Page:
Aberystwyth superstore plans approved by Ceredigion council

Ceredigion council says around 300 jobs could be created by Tesco and Marks & Spencer

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Controversial plans for two superstores in Aberystwyth that could lead to a grandmother losing her home have been approved by councillors.

Tesco and Marks & Spencer stores are part of a development in the town that is claimed could create 290 jobs.

But 12 homes in neighbouring Glyndwr Road face demolition under the proposals, with Enid Jones, 57, the only resident refusing to sell.

The plans were approved by Ceredigion's planning committee by 19 votes to one.

In a separate decision-making process, the council has already voted to issue a compulsory purchase order for Mrs Jones's home but the final decision about whether to demolish it will be made by the Welsh government.

The shopping development is earmarked for the council-owned Mill Street car park. Included in the application are the two stores, eight flats and a 555-space car park.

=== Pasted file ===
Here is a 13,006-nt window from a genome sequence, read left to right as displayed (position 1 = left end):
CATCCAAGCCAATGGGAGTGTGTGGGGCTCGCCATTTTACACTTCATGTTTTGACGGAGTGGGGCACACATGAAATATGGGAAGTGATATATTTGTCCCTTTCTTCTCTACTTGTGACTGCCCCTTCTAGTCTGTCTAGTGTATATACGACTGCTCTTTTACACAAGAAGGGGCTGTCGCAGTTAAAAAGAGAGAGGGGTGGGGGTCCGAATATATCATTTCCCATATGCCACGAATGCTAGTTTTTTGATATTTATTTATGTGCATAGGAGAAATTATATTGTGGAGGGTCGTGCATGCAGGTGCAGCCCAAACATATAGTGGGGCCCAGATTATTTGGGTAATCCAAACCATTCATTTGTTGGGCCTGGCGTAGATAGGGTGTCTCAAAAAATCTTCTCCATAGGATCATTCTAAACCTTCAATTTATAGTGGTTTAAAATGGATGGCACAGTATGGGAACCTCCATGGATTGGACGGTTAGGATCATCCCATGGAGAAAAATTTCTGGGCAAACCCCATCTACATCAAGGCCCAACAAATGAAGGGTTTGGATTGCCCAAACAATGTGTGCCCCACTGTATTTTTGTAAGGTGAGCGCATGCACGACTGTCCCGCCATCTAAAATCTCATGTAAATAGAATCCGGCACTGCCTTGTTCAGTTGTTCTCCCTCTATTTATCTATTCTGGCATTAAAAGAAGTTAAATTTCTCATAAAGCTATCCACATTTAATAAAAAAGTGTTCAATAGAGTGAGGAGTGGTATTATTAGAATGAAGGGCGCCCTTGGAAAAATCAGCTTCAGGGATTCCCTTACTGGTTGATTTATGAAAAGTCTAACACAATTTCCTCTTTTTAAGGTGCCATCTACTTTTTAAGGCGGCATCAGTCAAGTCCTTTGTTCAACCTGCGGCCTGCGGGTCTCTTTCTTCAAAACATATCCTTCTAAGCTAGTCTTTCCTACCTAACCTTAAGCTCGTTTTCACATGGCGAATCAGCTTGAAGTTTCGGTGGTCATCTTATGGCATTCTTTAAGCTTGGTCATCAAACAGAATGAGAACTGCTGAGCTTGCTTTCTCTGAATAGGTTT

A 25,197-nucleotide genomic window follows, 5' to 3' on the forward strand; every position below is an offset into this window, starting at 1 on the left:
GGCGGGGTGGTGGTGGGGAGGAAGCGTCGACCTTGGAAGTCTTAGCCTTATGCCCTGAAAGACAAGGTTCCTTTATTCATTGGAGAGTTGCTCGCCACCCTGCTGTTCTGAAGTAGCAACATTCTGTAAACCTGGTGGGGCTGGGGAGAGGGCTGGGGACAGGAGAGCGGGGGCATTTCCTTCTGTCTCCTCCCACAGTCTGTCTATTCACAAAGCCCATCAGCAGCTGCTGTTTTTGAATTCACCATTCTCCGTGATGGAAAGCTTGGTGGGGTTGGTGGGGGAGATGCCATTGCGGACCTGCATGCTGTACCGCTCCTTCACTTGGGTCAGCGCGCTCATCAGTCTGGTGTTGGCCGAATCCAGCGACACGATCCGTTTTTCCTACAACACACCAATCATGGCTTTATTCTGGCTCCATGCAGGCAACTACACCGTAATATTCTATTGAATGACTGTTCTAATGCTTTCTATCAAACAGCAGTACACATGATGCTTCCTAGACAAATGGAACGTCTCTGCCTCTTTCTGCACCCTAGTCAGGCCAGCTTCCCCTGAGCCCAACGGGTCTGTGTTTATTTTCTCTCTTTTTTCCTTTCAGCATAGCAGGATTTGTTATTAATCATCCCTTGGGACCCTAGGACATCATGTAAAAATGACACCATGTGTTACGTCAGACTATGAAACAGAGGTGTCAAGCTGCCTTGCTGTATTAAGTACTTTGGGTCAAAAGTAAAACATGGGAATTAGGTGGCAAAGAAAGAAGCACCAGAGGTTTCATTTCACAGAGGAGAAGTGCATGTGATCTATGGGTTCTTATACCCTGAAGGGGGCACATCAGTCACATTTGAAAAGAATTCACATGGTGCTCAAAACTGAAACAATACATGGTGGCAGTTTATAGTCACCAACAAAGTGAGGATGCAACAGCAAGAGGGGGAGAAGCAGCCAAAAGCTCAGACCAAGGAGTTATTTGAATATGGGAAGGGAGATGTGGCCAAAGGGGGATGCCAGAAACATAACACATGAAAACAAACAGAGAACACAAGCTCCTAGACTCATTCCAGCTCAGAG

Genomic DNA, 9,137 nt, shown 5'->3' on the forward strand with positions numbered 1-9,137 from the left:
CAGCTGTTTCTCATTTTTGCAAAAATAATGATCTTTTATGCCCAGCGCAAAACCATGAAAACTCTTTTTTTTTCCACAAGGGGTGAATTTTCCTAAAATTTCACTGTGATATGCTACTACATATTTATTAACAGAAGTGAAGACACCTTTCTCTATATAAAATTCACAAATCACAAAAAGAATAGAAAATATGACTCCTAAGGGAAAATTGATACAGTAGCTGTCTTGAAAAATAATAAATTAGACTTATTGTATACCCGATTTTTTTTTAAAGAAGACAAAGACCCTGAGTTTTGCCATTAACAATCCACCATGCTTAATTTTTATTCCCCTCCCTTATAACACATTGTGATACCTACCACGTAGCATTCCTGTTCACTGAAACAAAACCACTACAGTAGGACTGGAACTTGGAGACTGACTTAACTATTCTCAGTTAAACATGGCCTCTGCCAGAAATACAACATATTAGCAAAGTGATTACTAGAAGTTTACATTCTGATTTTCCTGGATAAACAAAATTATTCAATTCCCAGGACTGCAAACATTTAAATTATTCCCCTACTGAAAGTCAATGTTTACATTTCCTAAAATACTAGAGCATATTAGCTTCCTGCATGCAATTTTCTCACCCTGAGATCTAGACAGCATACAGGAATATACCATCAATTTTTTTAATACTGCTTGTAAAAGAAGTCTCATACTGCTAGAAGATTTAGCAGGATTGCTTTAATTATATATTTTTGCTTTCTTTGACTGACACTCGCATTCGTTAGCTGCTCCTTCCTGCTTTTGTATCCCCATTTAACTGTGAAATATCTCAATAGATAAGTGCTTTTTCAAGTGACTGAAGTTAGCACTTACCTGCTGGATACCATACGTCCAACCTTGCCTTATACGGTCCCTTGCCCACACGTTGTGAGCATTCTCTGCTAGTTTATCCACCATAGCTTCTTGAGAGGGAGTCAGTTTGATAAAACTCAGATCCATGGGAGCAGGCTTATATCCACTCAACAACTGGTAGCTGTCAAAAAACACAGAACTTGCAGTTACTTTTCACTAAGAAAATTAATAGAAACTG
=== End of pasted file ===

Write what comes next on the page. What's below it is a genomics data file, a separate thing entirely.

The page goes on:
As part of the plans a number of buildings would have to be demolished, including a day centre, the 12 homes in Glyndwr Road, a nearby drill hall and a disused garage.

Enid Jones Enid Jones has refused to sell her home

The two superstores could open by December 2016, the council has said, and it says the development will boost town centre trade by between £1.6m and £3.5m a year.

After the decision, council leader Ellen ap Gwynn said: "Now that the statutory process has been completed, work on the Mill Street development can begin in earnest.

"It will play a huge part in realising the council's priority of making Aberystwyth a more vibrant and prosperous place to live, work and visit.

"In the current economic climate the commitment shown by Tesco and Marks & Spencer is a big boost to our efforts in bringing about the kind of economic development that will allow Aberystwyth to thrive in the years ahead."

A council report had said the two retail stores were looking to employ 295 full-time equivalent jobs, generating around £2.95m in wages for the local economy.

Members of Ceredigion council's development control committee visited the Mill Street site before Wednesday's meeting.

Backing the development, the committee authorised the head of lifestyle services to approve the application subject to legal and financial discussions with the developer.

The council has received 71 objections to the project.

Enid Jones's sister Bethan Bebb said her family were resigned to the development going ahead but Mrs Jones was still opposed to it and refused to sell her home.

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